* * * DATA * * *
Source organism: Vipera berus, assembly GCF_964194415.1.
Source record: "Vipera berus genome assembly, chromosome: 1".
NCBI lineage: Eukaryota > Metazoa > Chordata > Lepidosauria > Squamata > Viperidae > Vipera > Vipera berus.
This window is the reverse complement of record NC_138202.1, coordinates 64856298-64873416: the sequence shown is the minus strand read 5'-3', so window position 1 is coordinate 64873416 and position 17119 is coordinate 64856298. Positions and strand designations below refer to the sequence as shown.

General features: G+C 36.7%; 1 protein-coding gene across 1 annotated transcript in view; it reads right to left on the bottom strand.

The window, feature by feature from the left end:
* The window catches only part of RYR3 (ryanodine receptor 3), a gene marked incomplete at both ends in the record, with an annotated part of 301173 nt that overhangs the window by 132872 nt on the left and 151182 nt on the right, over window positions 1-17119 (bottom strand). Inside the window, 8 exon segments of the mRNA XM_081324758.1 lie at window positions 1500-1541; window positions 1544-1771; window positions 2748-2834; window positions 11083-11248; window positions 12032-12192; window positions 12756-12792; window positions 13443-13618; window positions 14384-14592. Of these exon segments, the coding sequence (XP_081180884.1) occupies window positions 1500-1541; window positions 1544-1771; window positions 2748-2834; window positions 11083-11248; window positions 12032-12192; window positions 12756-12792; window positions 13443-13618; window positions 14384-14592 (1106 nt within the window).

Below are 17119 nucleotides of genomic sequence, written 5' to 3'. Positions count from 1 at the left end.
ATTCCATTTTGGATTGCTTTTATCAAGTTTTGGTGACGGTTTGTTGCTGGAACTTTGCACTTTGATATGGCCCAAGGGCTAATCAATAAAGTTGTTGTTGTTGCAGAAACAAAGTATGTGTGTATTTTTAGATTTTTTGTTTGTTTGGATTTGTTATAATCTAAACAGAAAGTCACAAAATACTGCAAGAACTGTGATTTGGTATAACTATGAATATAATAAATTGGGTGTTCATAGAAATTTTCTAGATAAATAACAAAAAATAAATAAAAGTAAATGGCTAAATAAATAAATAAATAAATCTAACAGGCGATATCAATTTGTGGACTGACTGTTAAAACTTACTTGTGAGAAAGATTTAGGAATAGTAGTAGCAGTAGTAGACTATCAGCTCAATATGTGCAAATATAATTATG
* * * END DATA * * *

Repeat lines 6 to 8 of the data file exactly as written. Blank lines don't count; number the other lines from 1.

The window, feature by feature from the left end:
* The window catches only part of RYR3 (ryanodine receptor 3), a gene marked incomplete at both ends in the record, with an annotated part of 301173 nt that overhangs the window by 132872 nt on the left and 151182 nt on the right, over window positions 1-17119 (bottom strand). Inside the window, 8 exon segments of the mRNA XM_081324758.1 lie at window positions 1500-1541; window positions 1544-1771; window positions 2748-2834; window positions 11083-11248; window positions 12032-12192; window positions 12756-12792; window positions 13443-13618; window positions 14384-14592. Of these exon segments, the coding sequence (XP_081180884.1) occupies window positions 1500-1541; window positions 1544-1771; window positions 2748-2834; window positions 11083-11248; window positions 12032-12192; window positions 12756-12792; window positions 13443-13618; window positions 14384-14592 (1106 nt within the window).

Below are 17119 nucleotides of genomic sequence, written 5' to 3'. Positions count from 1 at the left end.